Our historian sharing some history about the James River in Richmond, VA on our cruise.
Lakewood Manor sailors returning from a cruise on the James River in 2014.
Volunteerism is very important to any non-profit organization, not only for the organization but for the volunteer as well.
When you volunteer with us you get a great since of joy in serving others on a great expedition cruising on the James River or another body of water.
We are looking for volunteers who want to help out on cruises by preparing the boat for a cruise and helping to dock the boat. We also are looking for those individuals who have an expertise in administrative duties like accounting, grant management, marketing, internet communications, leadership, executive services, transportation, historians, tour guides, etc.
So, if you are interested in volunteering contact Ted Abbott at
(804) 901-4301 or email him at email@example.com.
I am so excited that this organization is around. Last year, we had the opportunity to get several trips on the river in with our residents. All of our residents have some sort of physical disability due to an irreversible disability, including CP, MS, Brain Injury and Spinal cord Injury. Most of them use a wheelchair. Due to their disabilities, they have a lot of challenges and are not able to enjoy some of the things they once were able to prior to their disability…or maybe have never even had an opportunity to experience at all. Sailing 4 All has provided them the service to sail on the river, but to them it is so much more. It is not about just sitting in a boat and riding down the river. Being out on the river in this capacity is a multi-sensory experience. This experience has so many physical, mental, and emotional benefits. It is soothing and relaxing to feel the boat rocking back and forth on the river, to feel the sunshine and wind on their faces, to feel the splash of a wake from a passing boat. The sounds of the lulling motors and passing boats, the sounds of the eagles, seagulls and other water fowl flying overhead, the sound of the water lapping over the pontoons all have a relaxing and calming affect. Flowing along with the current, learning about the tides, pollution controls and seeing river critters on the banks, in the water and in the air are great learning opportunities about the river and our area. Opportunities to practice trunk control are present whenever the boat goes over a wake or on a not so calm river and the person has to compensate for the movement. Some of our ambulatory residents have the opportunity to work on transfer and balance skills as they walk onto the boat. The social benefits are tremendous as the participants on the boat converse about what they are seeing and even share memories they may have from past experiences on the river. The social benefits even carry over when the experience is over as they talk about it with family and friends upon returning home. These are just a few benefits that I have observed from the outings we have been on with Sailing 4 All. I hope they are able to continue this valuable service to our residents and people with disabilities in the Greater Richmond Area.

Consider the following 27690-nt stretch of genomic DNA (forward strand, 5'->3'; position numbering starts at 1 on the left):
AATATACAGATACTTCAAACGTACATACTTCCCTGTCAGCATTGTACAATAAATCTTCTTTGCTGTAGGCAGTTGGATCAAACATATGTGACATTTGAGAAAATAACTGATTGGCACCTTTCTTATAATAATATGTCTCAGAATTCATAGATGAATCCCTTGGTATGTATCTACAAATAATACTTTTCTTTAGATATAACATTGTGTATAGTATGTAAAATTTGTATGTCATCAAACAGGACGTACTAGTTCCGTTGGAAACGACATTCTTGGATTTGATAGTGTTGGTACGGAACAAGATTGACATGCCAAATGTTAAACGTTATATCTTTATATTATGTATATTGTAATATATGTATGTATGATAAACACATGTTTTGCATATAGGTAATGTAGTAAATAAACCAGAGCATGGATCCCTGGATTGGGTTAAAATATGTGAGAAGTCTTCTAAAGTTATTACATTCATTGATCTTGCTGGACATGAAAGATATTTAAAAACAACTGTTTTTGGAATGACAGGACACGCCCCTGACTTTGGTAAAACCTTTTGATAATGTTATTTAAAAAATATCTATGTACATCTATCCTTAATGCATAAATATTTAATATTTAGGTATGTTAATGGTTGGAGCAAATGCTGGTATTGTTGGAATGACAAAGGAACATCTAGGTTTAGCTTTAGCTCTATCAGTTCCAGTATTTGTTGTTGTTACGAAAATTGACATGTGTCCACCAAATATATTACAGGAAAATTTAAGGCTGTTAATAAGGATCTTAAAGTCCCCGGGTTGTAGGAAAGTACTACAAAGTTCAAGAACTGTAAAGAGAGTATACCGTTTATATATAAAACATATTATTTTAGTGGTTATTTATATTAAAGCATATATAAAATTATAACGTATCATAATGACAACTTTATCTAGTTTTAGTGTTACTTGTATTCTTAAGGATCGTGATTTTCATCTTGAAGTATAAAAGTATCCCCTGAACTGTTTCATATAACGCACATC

Thank you Sailing 4 All.
Stacy Slusser, Director of Community Integration, The Virginia Home
Skipper Ted Abbott out with sailors from Lakewood Manor on a James River in 2014.